Title: Re: Is Bitcoin a Pyramid or Ponzi scheme & what are the ramifications?
Post by: MoonShadow on November 30, 2013, 10:28:21 PM
Gary North has cast his vote...

http://www.garynorth.com/public/11828.cfm

M

This is a really sad article by Gary North.  He claims that Bitcoins can never become a real unit of exchange, but never really offers a reason why not.  The old austrians are proving to be very disappointing in the capacity to imagine change.


Title: Re: Is Bitcoin a Pyramid or Ponzi scheme & what are the ramifications?
Post by: Hawker on November 30, 2013, 10:29:51 PM

Its planned - and therefore in Austrian terms, its not money.  Please don't debate semantics on an article that you recommended.  


I know I'm being nitpicky here, but while I agree that (in an Austrian Economic sense) Bitcoins are not money, the reason for that is not because it is a planned/designed currency.  That would be because the currency unit itself has no alternative use outside of the context of being a currency. (the counter-argument about the use value of the settlement network notwithstanding)  For example, the British Pound was once a planned currency unit, but the actual coins were minted from real gold or silver, so they were also a money.  The definition of what "money" is might need adjustment to include a deliberately designed 'free market' currency system, but probably not.  Most people don't really know what "money" really is, and don't care about the details.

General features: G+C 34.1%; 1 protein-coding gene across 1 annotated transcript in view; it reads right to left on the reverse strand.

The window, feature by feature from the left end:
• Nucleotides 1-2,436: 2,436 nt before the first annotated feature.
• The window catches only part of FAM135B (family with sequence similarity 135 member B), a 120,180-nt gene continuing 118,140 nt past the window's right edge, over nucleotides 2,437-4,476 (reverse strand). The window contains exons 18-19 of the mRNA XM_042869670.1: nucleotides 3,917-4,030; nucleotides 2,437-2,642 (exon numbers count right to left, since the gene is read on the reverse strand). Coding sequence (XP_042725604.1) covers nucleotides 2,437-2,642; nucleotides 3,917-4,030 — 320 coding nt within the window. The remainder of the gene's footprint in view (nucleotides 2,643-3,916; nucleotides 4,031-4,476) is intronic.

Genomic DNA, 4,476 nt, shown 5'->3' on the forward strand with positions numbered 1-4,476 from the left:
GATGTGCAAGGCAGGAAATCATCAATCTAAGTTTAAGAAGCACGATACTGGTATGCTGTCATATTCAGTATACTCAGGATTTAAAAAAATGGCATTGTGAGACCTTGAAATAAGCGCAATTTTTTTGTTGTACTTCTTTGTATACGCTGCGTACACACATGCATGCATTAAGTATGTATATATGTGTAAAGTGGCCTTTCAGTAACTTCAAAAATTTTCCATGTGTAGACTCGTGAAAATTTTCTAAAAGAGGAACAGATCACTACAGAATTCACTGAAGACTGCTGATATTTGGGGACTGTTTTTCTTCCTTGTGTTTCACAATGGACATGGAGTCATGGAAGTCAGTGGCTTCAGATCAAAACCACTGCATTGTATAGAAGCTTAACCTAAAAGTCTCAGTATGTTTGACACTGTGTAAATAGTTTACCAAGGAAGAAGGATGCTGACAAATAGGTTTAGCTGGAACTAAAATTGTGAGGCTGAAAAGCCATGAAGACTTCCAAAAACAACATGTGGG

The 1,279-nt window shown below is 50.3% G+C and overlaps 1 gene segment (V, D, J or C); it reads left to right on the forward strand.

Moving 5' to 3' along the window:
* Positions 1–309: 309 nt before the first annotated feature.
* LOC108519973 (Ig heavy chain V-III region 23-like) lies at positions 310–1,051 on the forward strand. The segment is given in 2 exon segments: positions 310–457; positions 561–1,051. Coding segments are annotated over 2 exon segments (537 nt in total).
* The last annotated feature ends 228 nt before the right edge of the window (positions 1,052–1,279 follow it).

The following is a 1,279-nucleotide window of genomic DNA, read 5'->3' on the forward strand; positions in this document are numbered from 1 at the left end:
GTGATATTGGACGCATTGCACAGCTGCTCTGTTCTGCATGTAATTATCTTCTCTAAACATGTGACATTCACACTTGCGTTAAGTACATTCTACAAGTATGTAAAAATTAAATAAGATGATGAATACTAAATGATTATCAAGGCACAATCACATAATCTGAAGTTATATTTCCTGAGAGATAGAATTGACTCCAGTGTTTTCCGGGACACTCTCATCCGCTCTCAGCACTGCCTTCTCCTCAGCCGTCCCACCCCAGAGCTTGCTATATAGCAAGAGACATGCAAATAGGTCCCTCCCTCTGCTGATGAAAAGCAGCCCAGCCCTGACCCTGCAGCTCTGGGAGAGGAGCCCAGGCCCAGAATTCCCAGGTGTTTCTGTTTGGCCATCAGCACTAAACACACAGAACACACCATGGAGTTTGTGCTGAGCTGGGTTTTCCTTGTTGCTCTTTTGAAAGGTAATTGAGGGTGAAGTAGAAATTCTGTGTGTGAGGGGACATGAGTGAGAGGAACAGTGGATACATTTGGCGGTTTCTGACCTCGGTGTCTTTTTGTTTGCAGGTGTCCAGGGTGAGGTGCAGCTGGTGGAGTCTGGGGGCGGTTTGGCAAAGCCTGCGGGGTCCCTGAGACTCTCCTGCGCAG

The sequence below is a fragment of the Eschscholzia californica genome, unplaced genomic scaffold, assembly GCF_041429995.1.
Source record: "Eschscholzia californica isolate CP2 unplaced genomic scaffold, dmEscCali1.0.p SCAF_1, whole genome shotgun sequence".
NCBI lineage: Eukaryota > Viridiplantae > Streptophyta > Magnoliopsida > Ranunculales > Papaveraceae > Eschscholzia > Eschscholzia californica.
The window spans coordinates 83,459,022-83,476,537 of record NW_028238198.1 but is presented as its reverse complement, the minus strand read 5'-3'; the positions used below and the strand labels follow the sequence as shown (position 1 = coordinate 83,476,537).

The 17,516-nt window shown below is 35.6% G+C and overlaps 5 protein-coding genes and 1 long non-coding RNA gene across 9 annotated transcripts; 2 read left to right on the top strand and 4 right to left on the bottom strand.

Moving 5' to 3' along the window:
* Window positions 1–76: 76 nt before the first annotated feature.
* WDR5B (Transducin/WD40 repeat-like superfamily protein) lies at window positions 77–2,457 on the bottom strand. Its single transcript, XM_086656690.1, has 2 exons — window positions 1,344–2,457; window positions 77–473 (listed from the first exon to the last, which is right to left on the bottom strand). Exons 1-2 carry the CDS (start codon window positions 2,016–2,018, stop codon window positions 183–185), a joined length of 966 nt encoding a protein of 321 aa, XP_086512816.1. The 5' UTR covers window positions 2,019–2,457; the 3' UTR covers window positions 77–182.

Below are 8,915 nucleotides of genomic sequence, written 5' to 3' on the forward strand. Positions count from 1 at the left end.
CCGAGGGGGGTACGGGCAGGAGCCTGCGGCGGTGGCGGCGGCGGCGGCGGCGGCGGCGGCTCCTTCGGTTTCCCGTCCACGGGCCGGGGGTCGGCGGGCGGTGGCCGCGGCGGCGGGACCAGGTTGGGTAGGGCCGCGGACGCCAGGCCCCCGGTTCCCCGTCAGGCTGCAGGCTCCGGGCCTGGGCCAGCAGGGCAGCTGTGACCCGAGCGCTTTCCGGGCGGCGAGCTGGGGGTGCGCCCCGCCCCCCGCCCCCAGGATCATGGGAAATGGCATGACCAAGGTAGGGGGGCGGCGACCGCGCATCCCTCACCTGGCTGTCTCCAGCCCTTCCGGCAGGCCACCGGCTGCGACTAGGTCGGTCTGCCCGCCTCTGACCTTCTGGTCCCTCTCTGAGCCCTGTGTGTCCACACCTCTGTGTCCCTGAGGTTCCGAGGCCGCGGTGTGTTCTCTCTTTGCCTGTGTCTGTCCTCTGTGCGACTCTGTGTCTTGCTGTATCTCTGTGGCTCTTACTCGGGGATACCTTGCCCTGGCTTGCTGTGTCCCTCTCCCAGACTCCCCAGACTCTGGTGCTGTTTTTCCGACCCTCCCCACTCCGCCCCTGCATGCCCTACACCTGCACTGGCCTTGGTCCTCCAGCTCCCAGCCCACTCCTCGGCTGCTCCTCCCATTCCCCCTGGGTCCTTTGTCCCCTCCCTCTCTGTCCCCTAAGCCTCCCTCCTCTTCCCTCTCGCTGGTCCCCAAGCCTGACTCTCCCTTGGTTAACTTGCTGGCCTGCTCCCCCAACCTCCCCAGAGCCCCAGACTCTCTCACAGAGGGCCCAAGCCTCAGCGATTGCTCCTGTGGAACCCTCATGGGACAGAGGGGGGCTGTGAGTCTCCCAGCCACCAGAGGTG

Quote
In Western countries, the biggest killers of the very poor are diseases caused by too much food and diseases caused by too much leisure.  You can argue that things might be better but in terms of economies doing the stuff I want, things are fine.